The need to pursue the war on drugs
The Manila Times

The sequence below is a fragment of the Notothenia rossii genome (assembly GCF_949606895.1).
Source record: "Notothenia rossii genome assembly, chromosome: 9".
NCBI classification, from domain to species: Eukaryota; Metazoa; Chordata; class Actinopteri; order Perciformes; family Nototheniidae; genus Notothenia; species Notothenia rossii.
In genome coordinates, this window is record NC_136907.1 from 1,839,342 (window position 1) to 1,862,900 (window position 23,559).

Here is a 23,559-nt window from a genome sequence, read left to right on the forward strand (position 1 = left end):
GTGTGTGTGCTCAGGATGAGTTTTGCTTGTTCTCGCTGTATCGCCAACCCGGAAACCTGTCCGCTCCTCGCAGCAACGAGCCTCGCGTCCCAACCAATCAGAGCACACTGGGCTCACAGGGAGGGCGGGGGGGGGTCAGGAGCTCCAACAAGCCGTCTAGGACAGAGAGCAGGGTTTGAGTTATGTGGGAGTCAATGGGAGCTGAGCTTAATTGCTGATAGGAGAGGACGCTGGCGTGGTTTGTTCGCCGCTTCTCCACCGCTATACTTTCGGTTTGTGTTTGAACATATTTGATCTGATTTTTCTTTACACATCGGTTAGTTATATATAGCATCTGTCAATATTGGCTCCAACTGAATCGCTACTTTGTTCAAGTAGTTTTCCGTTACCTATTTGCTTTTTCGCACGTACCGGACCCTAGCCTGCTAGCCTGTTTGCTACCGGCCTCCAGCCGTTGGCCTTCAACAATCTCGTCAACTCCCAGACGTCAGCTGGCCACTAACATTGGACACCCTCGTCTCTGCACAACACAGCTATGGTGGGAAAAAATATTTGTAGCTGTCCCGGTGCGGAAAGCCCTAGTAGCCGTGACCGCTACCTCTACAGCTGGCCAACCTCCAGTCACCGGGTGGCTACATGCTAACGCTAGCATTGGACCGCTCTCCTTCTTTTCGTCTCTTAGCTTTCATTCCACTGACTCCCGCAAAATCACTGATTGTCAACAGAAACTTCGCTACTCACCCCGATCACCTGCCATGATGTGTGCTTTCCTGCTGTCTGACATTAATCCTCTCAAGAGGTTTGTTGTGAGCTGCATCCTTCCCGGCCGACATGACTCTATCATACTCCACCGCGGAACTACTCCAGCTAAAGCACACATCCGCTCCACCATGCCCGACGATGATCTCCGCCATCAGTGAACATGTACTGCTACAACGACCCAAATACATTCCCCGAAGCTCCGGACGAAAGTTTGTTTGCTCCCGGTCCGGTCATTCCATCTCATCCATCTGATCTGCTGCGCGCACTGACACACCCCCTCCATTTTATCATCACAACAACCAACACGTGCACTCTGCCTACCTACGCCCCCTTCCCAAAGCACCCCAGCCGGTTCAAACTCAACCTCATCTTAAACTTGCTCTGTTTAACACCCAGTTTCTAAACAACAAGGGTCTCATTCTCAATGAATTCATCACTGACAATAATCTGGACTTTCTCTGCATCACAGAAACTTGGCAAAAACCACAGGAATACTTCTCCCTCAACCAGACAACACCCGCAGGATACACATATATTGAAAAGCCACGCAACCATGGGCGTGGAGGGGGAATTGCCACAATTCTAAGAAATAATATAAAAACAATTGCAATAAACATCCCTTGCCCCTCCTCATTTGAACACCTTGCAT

I N President Ferdinand Marcos Jr.’s very first State of the Nation Address (SONA), three crucial elements were missing: the government program on counterinsurgency; the war on drugs; and the campaign against graft and corruption. A religious leader, Pastor Apollo Quiboloy raised these issues in a morning radio program aired over his own station, prompting one of his anchors to walk out. Honestly, I agree with Pastor Quiboloy. Especially with the National Task Force to End Local Communist Armed Conflict claiming that the Left is now almost on the brink of collapse, the government should unrelentingly carry out the anti-insurgency campaign until they are totally annihilated. As the campaign against corruption will likely be a perpetual war to be waged not only by the present administration but by all those incoming as well, it seems a victory on the war against illegal drugs might be more achievable. If only it could be carried out more seriously and aggressively. A day before PBBM’s SONA, we were shocked to hear of a respected doctor taking the life of a former mayor of a town in Basilan. The reason: He accused the mayor of involvement in the illegal drug trade in their town. But what bothers me more at this time is the continued smuggling of illegal drugs into the country and how the suspected culprits behind these escape prosecution and punishment. Remember the billions of pesos worth of illegal drugs discovered under a conveyor machine which supposedly passed through the x-ray machines of the Bureau of Customs (BoC) in 2017? Were the people allegedly involved in this multibillion-pesos illegal drug smuggling brought to court? Haven’t heard of one. Well, two years after that, another illegal drug smuggling attempt at the Manila International Container Port (MICP) was foiled. On May 31, 2019, exactly 276.344 kilograms of shabu estimated to be worth P1.87 billion were seized at the MICP by a team of operatives from the PDEA (Philippine Drug Enforcement Agency), Bureau of Customs and the Philippine Coast Guard. The illegal narcotics were concealed in a shipment of plastic resins covered by proper import documents to avoid detection. Charged for the illegal drug smuggling attempt was the owner of the digital app Lyka, Bernard Lu Chong, a Filipino businessman behind the controversial media platform Lyka Philippines and Filipino shoe brand World Balance. Lu Chong has also been tagged as one of the owners of Fortuneyield Cargo Services Corp., the company which was the assigned consignee of the illegal drug shipment. He is also listed as the owner of E-Sports outfit Bren Esports, a digital firm called Synergy88, and is the country’s franchise owner of the Tim Horton’s coffee shop chain. However, World Balance, through his brother Barnaby Chong, has denied that Bernard is a co-owner of World Balance although he admits that the company is a threegeneration family business. Tim Horton also denies that Lu Chong owns its Philippine franchise but in previous interviews he has been shown to be bragging about his businesses. Also indicted along with Bernard were Chinese Xu Zhi Jian alias Jacky Co, Fe Tamayosa, Alvin Bautista, Jane Abello Castillo, Carlo Dale Sueta, Abraham Torrecampo, Arwin Jay Caparros, Leonard Sucaldito, Mark Leo Magpayo, Brian Pabilona and Francis C.K. Young. Lu Chong’s lawyers filed two motions for consideration dated Sept. 25, 2021 and Dec. 22, 2021, questioning his indictment by Judge Emilio Legaspi of Manila Regional Trial Court (RTC) Branch 35 in connection with the attempted smuggling of shabu that was foiled by the law enforcement authorities. His motion was denied last April 29 by Judge Reynaldo Alhambra of Manila RTC Branch 53 to whom the case was re-raffled. In a two-page resolution, Alhambra said his court “finds no compelling reason to differ from the order dated Sept. 13, 2021, issued by Hon. Judge Emilio Rodolfo Legaspi 3rd. Presiding judge of Regional Trial Court of Manila, finding probable cause as there is sufficient evidence to show that a crime has been committed and that the accused is probably guilty thereof.” Also, a seven-page resolution issued by the Task Force AntiOrganized Crime Division of the Department of Justice, headed by Senior Deputy State Prosecutor Theodore Villanueva, declared probable cause to file drug smuggling charges against Lu Chong because of his role as the general manager of Fortuneyield. Before the drug shipment seizure, Lu Chong was also named by the BoC as one of those who were involved in the smuggling of 105 containers worth P69,675,171 and was charged with violation of Sections 1401 and 1424 of Republic Act 10863, or the “Customs Modernization and Tariff Act of 2016.” With the issuance of an arrest warrant against him, the National Bureau of Investigation’s international operations division chief Joey Moran said that they are now on the lookout for Lu Chong as he urged him to surrender immediately to any law enforcement unit so that he can defend himself in court. But where is Lu Chong now? According to sources, he is now hiding in the United States. Which then brings us to the question: Who facilitated his escape? He has been charged twice for illegal drugs smuggling attempts and yet he was able to travel out of the country and escape prosecution? Mr. President, it is for these reasons you need to pursue the war on illegal drugs. No need to order your enforcers to add to the body count, just a serious and aggressive campaign. As manifested in how the culprits behind this most heinous crime evade prosecution and punishment, the illegal drug trade runs deep. I may not be a fan of the past administration, but at least it scored big in this aspect. Please don’t let it go to waste.